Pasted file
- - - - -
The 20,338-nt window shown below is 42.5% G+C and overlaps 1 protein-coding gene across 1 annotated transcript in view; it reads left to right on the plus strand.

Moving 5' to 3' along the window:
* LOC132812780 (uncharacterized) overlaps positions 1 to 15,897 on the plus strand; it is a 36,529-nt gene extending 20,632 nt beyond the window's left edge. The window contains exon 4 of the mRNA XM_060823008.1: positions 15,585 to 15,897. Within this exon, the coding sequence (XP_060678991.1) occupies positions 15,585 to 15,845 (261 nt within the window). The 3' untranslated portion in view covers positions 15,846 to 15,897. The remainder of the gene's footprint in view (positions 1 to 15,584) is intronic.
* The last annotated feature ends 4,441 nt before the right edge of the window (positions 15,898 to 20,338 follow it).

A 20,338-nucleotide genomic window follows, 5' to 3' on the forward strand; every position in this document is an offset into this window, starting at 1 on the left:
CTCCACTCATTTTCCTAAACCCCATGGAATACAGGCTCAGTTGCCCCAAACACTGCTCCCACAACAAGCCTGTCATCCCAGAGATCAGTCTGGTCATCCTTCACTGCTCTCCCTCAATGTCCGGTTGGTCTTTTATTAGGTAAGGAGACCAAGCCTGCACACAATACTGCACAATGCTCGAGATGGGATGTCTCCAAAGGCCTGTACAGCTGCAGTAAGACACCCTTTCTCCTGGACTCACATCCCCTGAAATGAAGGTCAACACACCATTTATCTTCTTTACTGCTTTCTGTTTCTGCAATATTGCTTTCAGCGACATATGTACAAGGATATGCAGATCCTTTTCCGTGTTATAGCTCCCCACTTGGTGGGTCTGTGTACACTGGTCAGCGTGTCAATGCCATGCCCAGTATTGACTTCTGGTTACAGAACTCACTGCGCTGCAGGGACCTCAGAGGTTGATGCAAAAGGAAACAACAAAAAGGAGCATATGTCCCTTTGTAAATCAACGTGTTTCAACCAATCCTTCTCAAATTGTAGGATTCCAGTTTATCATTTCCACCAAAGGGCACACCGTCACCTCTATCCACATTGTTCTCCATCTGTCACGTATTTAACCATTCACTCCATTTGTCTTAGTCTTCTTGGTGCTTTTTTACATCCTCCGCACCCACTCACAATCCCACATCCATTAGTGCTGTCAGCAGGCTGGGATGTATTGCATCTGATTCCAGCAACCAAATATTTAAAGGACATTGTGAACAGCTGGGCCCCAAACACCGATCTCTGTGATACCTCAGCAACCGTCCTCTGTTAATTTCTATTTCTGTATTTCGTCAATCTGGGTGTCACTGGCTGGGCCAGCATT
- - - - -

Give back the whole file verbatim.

The 20,338-nt window shown below is 42.5% G+C and overlaps 1 protein-coding gene across 1 annotated transcript in view; it reads left to right on the plus strand.

Moving 5' to 3' along the window:
* LOC132812780 (uncharacterized) overlaps positions 1 to 15,897 on the plus strand; it is a 36,529-nt gene extending 20,632 nt beyond the window's left edge. The window contains exon 4 of the mRNA XM_060823008.1: positions 15,585 to 15,897. Within this exon, the coding sequence (XP_060678991.1) occupies positions 15,585 to 15,845 (261 nt within the window). The 3' untranslated portion in view covers positions 15,846 to 15,897. The remainder of the gene's footprint in view (positions 1 to 15,584) is intronic.
* The last annotated feature ends 4,441 nt before the right edge of the window (positions 15,898 to 20,338 follow it).

A 20,338-nucleotide genomic window follows, 5' to 3' on the forward strand; every position in this document is an offset into this window, starting at 1 on the left:
CTCCACTCATTTTCCTAAACCCCATGGAATACAGGCTCAGTTGCCCCAAACACTGCTCCCACAACAAGCCTGTCATCCCAGAGATCAGTCTGGTCATCCTTCACTGCTCTCCCTCAATGTCCGGTTGGTCTTTTATTAGGTAAGGAGACCAAGCCTGCACACAATACTGCACAATGCTCGAGATGGGATGTCTCCAAAGGCCTGTACAGCTGCAGTAAGACACCCTTTCTCCTGGACTCACATCCCCTGAAATGAAGGTCAACACACCATTTATCTTCTTTACTGCTTTCTGTTTCTGCAATATTGCTTTCAGCGACATATGTACAAGGATATGCAGATCCTTTTCCGTGTTATAGCTCCCCACTTGGTGGGTCTGTGTACACTGGTCAGCGTGTCAATGCCATGCCCAGTATTGACTTCTGGTTACAGAACTCACTGCGCTGCAGGGACCTCAGAGGTTGATGCAAAAGGAAACAACAAAAAGGAGCATATGTCCCTTTGTAAATCAACGTGTTTCAACCAATCCTTCTCAAATTGTAGGATTCCAGTTTATCATTTCCACCAAAGGGCACACCGTCACCTCTATCCACATTGTTCTCCATCTGTCACGTATTTAACCATTCACTCCATTTGTCTTAGTCTTCTTGGTGCTTTTTTACATCCTCCGCACCCACTCACAATCCCACATCCATTAGTGCTGTCAGCAGGCTGGGATGTATTGCATCTGATTCCAGCAACCAAATATTTAAAGGACATTGTGAACAGCTGGGCCCCAAACACCGATCTCTGTGATACCTCAGCAACCGTCCTCTGTTAATTTCTATTTCTGTATTTCGTCAATCTGGGTGTCACTGGCTGGGCCAGCATT